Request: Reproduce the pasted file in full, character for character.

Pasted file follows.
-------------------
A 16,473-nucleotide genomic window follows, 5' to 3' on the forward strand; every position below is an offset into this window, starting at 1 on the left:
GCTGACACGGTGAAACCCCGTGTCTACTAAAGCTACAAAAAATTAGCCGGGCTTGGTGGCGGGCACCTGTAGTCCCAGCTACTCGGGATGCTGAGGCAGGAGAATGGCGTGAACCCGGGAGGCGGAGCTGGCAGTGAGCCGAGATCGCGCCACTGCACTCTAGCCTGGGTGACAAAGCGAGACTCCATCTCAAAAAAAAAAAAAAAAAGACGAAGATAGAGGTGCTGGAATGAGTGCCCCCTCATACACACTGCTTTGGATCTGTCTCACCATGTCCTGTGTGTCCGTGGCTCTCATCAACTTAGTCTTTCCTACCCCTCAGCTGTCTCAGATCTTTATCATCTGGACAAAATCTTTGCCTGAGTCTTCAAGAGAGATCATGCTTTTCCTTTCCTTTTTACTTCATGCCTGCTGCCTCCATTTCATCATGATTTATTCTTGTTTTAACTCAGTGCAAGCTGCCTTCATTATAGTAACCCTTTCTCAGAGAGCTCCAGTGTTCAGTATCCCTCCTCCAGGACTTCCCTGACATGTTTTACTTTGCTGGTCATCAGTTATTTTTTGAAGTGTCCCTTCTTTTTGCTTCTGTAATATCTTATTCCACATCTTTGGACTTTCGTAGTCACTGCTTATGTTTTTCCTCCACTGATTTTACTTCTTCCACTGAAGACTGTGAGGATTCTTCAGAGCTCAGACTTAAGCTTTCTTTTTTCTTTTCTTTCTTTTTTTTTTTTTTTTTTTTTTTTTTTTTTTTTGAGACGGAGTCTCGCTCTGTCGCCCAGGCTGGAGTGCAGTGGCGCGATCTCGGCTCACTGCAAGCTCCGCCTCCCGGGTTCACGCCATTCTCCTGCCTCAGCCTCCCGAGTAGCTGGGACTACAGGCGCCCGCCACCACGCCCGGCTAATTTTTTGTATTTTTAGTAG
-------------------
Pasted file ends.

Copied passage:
A 16,473-nucleotide genomic window follows, 5' to 3' on the forward strand; every position below is an offset into this window, starting at 1 on the left:
GCTGACACGGTGAAACCCCGTGTCTACTAAAGCTACAAAAAATTAGCCGGGCTTGGTGGCGGGCACCTGTAGTCCCAGCTACTCGGGATGCTGAGGCAGGAGAATGGCGTGAACCCGGGAGGCGGAGCTGGCAGTGAGCCGAGATCGCGCCACTGCACTCTAGCCTGGGTGACAAAGCGAGACTCCATCTCAAAAAAAAAAAAAAAAAGACGAAGATAGAGGTGCTGGAATGAGTGCCCCCTCATACACACTGCTTTGGATCTGTCTCACCATGTCCTGTGTGTCCGTGGCTCTCATCAACTTAGTCTTTCCTACCCCTCAGCTGTCTCAGATCTTTATCATCTGGACAAAATCTTTGCCTGAGTCTTCAAGAGAGATCATGCTTTTCCTTTCCTTTTTACTTCATGCCTGCTGCCTCCATTTCATCATGATTTATTCTTGTTTTAACTCAGTGCAAGCTGCCTTCATTATAGTAACCCTTTCTCAGAGAGCTCCAGTGTTCAGTATCCCTCCTCCAGGACTTCCCTGACATGTTTTACTTTGCTGGTCATCAGTTATTTTTTGAAGTGTCCCTTCTTTTTGCTTCTGTAATATCTTATTCCACATCTTTGGACTTTCGTAGTCACTGCTTATGTTTTTCCTCCACTGATTTTACTTCTTCCACTGAAGACTGTGAGGATTCTTCAGAGCTCAGACTTAAGCTTTCTTTTTTCTTTTCTTTCTTTTTTTTTTTTTTTTTTTTTTTTTTTTTTTTTGAGACGGAGTCTCGCTCTGTCGCCCAGGCTGGAGTGCAGTGGCGCGATCTCGGCTCACTGCAAGCTCCGCCTCCCGGGTTCACGCCATTCTCCTGCCTCAGCCTCCCGAGTAGCTGGGACTACAGGCGCCCGCCACCACGCCCGGCTAATTTTTTGTATTTTTAGTAG